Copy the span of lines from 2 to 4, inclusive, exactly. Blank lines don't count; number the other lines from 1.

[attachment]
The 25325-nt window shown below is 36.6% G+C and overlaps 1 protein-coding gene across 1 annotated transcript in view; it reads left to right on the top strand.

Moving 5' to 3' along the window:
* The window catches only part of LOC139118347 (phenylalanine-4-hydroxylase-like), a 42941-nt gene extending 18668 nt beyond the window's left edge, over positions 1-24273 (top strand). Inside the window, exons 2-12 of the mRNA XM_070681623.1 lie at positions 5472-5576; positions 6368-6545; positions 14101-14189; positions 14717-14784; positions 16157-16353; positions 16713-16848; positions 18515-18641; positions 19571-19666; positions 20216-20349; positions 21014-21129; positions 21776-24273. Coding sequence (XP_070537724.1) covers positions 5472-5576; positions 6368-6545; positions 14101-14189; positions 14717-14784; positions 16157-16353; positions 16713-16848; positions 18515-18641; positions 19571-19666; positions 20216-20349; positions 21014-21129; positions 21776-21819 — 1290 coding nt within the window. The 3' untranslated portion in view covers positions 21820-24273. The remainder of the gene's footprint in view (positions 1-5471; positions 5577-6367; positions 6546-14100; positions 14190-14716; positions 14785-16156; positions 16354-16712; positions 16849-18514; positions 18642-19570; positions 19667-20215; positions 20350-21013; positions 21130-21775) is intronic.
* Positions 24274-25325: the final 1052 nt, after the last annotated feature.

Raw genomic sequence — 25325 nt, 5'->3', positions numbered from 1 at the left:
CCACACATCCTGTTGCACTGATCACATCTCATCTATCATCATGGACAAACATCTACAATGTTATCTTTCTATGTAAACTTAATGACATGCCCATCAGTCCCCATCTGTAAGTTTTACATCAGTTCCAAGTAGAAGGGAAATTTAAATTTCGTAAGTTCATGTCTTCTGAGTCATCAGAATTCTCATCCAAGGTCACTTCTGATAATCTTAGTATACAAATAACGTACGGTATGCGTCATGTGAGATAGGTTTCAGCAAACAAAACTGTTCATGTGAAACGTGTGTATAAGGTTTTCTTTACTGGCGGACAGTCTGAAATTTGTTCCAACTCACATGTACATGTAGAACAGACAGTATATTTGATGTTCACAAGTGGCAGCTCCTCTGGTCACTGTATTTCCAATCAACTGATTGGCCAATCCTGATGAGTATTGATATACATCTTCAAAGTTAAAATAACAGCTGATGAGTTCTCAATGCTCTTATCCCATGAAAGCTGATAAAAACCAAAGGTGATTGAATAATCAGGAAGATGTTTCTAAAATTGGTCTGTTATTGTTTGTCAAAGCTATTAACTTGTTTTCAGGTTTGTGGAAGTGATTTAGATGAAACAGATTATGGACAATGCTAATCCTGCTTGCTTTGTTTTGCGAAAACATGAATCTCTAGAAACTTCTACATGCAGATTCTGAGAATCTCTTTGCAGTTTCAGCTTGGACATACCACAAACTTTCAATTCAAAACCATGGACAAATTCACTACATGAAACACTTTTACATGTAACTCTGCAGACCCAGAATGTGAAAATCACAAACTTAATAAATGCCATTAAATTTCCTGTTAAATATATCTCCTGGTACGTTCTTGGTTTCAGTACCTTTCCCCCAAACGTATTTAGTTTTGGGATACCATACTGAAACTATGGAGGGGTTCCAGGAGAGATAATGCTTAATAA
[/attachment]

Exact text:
Moving 5' to 3' along the window:
* The window catches only part of LOC139118347 (phenylalanine-4-hydroxylase-like), a 42941-nt gene extending 18668 nt beyond the window's left edge, over positions 1-24273 (top strand). Inside the window, exons 2-12 of the mRNA XM_070681623.1 lie at positions 5472-5576; positions 6368-6545; positions 14101-14189; positions 14717-14784; positions 16157-16353; positions 16713-16848; positions 18515-18641; positions 19571-19666; positions 20216-20349; positions 21014-21129; positions 21776-24273. Coding sequence (XP_070537724.1) covers positions 5472-5576; positions 6368-6545; positions 14101-14189; positions 14717-14784; positions 16157-16353; positions 16713-16848; positions 18515-18641; positions 19571-19666; positions 20216-20349; positions 21014-21129; positions 21776-21819 — 1290 coding nt within the window. The 3' untranslated portion in view covers positions 21820-24273. The remainder of the gene's footprint in view (positions 1-5471; positions 5577-6367; positions 6546-14100; positions 14190-14716; positions 14785-16156; positions 16354-16712; positions 16849-18514; positions 18642-19570; positions 19667-20215; positions 20350-21013; positions 21130-21775) is intronic.
* Positions 24274-25325: the final 1052 nt, after the last annotated feature.